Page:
911 dispatcher was watching Netflix when caller reported drive-by shooting

A 911 dispatch supervisor in South Florida will likely receive a short-term suspension without pay for watching Netflix when a caller reported a drive-by shooting, according to an internal affairs investigation.

Julie Vidaud is expected to be suspended for two days without pay, according to police, when data pulled from her computer found she had the Netflix movie, “I Am Mother,” playing for two hours on June 9, at the same time Guadalupe Herrera tried to get help after her vehicle’s windshield was shot out, the Associated Press reported Tuesday.

According to records, there was a 34-minute delay in the dispatch of the call to an officer, and investigators eventually discovered the call was not logged as a priority but a “suspicious incident."

Vidaud’s data was pulled as investigators aimed to determine how the mistake was made and how she missed it.

The investigation found Netflix, Xfinity TV and Hulu to be Vidaud’s most-used applications on the computer.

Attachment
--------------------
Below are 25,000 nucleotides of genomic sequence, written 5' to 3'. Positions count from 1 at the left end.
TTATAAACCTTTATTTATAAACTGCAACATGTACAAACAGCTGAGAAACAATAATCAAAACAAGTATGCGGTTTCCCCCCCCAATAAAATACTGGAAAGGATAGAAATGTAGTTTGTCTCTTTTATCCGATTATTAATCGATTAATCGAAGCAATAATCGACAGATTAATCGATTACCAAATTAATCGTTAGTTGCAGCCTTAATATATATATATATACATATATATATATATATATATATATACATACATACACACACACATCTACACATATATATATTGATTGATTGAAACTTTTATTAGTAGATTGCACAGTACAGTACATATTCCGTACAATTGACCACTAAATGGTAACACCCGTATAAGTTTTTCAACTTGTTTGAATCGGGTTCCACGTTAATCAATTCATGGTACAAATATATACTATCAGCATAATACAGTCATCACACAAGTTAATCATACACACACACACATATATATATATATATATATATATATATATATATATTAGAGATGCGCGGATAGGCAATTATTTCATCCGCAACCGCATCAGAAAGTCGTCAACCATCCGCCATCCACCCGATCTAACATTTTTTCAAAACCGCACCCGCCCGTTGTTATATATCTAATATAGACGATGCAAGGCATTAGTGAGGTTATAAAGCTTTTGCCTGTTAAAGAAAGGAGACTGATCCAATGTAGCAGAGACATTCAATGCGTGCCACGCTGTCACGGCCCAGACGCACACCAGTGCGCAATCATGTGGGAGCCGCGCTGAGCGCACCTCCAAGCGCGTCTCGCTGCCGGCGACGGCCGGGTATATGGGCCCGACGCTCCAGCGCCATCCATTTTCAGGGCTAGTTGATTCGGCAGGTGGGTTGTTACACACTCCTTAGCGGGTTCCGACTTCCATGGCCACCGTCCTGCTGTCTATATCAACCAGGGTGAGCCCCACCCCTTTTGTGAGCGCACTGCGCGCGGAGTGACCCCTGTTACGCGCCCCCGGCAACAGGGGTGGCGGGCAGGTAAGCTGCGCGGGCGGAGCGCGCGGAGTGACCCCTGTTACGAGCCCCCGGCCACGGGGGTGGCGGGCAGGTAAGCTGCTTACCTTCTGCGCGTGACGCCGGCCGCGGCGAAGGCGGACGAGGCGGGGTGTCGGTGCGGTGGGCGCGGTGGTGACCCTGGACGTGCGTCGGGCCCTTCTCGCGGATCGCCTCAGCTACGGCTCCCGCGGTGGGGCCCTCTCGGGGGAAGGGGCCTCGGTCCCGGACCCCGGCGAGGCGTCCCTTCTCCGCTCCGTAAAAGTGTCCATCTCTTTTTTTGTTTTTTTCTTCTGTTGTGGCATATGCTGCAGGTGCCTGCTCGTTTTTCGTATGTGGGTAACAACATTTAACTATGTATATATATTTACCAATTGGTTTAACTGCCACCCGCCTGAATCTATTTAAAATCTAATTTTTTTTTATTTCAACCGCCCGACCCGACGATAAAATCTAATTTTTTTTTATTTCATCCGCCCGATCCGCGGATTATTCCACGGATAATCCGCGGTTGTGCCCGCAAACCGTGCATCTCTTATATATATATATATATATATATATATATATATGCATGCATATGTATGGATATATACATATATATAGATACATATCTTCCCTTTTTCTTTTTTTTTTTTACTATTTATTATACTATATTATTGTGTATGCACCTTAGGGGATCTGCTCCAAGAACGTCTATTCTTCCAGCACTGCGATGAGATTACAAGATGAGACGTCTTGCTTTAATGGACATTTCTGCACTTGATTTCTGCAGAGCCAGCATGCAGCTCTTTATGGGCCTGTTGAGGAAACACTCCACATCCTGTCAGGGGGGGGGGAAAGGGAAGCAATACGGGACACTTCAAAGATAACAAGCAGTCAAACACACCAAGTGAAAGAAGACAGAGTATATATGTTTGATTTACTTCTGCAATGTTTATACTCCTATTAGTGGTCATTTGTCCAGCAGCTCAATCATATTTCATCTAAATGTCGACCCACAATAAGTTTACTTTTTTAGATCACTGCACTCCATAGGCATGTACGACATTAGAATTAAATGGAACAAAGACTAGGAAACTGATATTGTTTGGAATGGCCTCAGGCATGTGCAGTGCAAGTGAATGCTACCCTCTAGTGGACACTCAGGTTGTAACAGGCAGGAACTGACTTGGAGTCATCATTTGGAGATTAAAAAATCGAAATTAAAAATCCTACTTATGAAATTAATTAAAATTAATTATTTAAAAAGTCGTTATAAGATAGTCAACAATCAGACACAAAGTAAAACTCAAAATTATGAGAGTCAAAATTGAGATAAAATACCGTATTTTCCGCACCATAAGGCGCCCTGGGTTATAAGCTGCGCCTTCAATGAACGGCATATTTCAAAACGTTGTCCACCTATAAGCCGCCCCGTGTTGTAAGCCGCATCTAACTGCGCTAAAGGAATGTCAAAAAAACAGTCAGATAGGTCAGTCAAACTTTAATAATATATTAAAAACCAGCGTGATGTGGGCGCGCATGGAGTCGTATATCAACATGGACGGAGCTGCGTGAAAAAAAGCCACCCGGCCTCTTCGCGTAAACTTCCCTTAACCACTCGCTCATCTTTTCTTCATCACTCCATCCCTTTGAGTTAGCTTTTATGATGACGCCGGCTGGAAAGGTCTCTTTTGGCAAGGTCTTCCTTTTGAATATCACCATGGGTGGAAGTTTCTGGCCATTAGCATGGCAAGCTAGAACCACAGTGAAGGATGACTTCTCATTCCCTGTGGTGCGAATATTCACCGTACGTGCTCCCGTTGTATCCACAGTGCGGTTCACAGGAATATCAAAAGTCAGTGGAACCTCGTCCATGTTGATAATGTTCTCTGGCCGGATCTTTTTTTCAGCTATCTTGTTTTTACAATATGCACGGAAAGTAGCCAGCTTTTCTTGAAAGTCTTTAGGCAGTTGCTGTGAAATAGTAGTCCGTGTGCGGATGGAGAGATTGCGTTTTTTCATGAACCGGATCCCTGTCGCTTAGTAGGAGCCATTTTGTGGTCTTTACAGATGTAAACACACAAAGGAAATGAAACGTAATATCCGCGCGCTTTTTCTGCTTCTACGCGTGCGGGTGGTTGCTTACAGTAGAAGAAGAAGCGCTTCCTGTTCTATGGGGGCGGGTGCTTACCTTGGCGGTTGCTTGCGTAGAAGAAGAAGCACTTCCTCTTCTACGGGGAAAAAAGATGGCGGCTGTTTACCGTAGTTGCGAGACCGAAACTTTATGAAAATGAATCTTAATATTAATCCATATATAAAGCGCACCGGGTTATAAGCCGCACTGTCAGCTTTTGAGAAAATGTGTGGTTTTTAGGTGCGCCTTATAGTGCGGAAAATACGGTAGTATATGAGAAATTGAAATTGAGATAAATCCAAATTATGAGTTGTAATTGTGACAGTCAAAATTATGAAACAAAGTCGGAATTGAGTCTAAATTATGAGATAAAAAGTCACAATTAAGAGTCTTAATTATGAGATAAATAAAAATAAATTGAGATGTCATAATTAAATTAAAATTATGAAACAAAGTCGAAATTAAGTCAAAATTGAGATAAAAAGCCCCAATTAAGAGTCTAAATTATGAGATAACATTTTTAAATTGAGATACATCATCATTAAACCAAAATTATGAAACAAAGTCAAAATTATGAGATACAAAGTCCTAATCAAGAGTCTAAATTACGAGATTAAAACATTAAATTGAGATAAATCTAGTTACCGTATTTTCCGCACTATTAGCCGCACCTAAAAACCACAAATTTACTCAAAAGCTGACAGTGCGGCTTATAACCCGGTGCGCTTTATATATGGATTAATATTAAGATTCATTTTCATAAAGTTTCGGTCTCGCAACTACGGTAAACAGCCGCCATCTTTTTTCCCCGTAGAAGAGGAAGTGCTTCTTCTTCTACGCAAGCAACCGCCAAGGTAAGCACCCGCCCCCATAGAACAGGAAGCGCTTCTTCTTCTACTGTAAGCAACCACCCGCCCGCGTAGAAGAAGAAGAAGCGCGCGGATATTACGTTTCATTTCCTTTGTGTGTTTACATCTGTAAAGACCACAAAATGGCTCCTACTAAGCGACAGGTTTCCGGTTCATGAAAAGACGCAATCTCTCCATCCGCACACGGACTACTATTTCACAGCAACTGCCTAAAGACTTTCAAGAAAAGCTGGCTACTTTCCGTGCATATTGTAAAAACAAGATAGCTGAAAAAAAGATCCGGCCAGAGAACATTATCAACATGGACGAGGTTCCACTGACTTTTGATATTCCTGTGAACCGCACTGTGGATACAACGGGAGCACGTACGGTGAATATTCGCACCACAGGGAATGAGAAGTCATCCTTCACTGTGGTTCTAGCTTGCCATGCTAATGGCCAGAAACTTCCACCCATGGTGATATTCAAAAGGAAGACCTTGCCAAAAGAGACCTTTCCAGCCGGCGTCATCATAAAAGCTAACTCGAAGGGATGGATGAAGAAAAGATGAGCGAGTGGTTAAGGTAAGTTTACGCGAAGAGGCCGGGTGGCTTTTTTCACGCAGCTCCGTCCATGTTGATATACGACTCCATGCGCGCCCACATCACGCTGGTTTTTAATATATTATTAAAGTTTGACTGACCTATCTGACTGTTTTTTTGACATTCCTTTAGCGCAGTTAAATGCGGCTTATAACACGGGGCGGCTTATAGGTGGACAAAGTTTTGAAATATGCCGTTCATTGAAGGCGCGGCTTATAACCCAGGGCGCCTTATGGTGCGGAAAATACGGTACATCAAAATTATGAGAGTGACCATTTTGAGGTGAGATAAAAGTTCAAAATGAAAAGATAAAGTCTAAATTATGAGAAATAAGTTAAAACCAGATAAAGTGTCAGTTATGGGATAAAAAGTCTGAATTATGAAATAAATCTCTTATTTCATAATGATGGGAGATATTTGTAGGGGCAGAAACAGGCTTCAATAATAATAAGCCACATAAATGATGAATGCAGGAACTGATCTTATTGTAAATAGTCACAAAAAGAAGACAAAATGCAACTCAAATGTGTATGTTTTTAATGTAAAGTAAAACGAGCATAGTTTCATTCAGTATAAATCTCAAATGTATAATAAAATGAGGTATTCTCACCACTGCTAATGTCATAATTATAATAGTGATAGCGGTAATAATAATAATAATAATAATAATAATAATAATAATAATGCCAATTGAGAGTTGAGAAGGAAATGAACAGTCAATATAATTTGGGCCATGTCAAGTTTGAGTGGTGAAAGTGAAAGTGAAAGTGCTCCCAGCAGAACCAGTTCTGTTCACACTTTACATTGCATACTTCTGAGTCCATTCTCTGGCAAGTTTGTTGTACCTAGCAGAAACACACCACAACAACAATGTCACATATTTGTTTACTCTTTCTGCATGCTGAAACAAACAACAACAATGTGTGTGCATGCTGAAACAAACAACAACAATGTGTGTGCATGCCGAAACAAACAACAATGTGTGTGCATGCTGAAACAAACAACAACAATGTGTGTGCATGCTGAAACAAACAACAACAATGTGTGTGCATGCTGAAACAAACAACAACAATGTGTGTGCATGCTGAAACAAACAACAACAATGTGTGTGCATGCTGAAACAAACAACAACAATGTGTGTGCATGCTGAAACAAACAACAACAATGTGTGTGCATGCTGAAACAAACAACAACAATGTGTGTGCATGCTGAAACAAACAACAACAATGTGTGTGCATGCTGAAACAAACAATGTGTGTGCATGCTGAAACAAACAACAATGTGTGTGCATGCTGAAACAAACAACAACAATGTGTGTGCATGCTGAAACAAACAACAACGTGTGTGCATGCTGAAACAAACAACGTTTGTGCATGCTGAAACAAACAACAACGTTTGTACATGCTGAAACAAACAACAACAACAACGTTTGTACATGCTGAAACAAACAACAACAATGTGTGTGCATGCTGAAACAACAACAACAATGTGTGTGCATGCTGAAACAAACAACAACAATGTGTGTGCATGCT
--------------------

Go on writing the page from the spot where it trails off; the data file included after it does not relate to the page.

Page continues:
According to a report, Vidaud told Sgt. Dave Kirkland that during the incident, “there was a good chance that Netflix was running but she would not have been watching during that time."

Kirkland told Vidaud the mishandling of Herrera’s call was a “catastrophic failure,” the report noted.

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Kirkland also added that the supervisor spends a great deal of time using her work computer for personal matters, including watching movies and TV shows.

After Herrera was told an officer was coming to her, she told the South Florida SunSentinel that she had taken herself to the Coral Springs police station and reported that the incident “was a drive-by shooting. My windshield was shattered. Nobody showed up.”

Kirkland said the shooter has been charged with premeditated attempted murder.

The report said Vidaud has since pledged to no longer use Netflix at work, though the agency told the SunSentinel it has since changed its policy to prohibit streaming media while employees are working.

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